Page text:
Recent case reports have documented sustained IOP elevation after intravitreal bevacizumab and ranibizumab. But detailed studies on this subject are few. This retrospective analysis of 215 eyes receiving injections with bevacizumab and/or ranibizumab examined a number of questions about a possible link.
Overall, they found that 6 percent had sustained IOP elevation requiring medical or laser intervention. Of the eyes receiving only bevacizumab, 9.9 percent had sustained elevated IOP, compared with 3.1 percent in the ranibizumab group(p=0.049). The authors point out that the 3.1 percent prevalence for the ranibizumab subgroup is only slightly higher than the percentage that has been documented as the overall prevalence of sustained ocular hypertension after intravitreous injection of any substance (2.4 percent), excluding triamcinolone acetonide.
A subgroup analysis comparing bevacizumab eyes at two independent retina centers showed one center had a 2.4 percent rate of sustained IOP elevation, which is comparable with the overall ranibizumab subgroup (3.1 percent), which suggests that the anti-VEGF protein itself might not be the cause of IOP elevation and raises the question of injection technique or other variables being responsible for the observed differences.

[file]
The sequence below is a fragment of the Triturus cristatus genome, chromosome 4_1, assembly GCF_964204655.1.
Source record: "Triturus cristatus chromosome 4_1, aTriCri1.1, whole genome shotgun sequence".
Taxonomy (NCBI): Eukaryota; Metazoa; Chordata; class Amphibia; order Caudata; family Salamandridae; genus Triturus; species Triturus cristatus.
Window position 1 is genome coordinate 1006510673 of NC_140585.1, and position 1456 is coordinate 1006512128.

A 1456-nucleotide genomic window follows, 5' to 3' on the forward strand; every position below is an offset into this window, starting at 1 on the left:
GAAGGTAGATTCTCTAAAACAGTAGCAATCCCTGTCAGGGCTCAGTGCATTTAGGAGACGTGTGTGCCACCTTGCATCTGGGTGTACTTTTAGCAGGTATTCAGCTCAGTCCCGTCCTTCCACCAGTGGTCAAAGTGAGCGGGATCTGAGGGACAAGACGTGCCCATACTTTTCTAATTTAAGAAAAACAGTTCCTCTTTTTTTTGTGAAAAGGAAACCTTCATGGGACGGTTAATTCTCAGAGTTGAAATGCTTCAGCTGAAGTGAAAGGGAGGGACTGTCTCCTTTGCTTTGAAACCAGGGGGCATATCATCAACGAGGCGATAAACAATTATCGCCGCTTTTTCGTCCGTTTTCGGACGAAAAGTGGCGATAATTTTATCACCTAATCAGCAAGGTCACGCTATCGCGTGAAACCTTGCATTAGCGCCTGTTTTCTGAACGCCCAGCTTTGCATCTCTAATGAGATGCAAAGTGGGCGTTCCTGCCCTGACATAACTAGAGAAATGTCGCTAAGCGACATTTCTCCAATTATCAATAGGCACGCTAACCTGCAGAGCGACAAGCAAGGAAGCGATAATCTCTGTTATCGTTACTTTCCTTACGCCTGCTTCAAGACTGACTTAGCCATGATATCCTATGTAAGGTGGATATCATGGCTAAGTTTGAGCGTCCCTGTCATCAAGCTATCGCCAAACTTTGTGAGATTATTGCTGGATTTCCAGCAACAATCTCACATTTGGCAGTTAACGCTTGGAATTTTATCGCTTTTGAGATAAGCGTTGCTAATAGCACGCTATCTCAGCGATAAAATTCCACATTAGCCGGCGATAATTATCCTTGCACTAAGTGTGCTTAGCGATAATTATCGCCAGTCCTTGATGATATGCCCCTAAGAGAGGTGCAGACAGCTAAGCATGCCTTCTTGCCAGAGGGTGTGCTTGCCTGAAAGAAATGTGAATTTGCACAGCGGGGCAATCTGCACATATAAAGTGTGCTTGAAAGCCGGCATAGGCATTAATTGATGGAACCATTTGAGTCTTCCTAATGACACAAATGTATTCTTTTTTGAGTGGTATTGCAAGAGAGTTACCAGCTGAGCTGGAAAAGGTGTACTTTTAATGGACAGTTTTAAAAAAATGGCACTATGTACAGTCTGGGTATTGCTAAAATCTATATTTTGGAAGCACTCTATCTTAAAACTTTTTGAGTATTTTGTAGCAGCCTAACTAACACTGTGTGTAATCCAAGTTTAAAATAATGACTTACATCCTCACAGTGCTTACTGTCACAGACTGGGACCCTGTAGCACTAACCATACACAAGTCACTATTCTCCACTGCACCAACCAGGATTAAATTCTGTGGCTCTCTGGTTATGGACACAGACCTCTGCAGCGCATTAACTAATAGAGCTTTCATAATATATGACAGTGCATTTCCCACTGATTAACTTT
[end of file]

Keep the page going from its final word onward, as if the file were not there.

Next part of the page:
The authors note that the two centers obtain their bevacizumab from different compounding pharmacies. The center with the higher prevalence of IOP spikes obtained repackaged bevacizmuab from an outside compounding pharmacy, while the center with fewer cases obtained bevacizumab in the original vial and repackaged the medication on site prior to injection. It is possible that transportation and storage of bevacizumb in plastic syringes could, over time, lead to aggregation of proteins and/or leaching of silicone from the syringe barrel and rubber stopper, both of which can then deposit in the trabecular meshwork leading to an increase in aqueous outflow facility.
Though the glaucoma subgroup was small, this study found that patients with pre-existing glaucoma experienced higher rates of elevated IOP compared to those without glaucoma (33 percent vs 3.1 percent respectively). Interestingly, the total number of injections and the interval between them didn't appear causative.
Prospective studies investigating this phenomenon are under way, as well as further in vitro testing of repackaged bevacizumab and commercial ranibizumab samples, to help elucidate some of the factors leading to the findings of this study.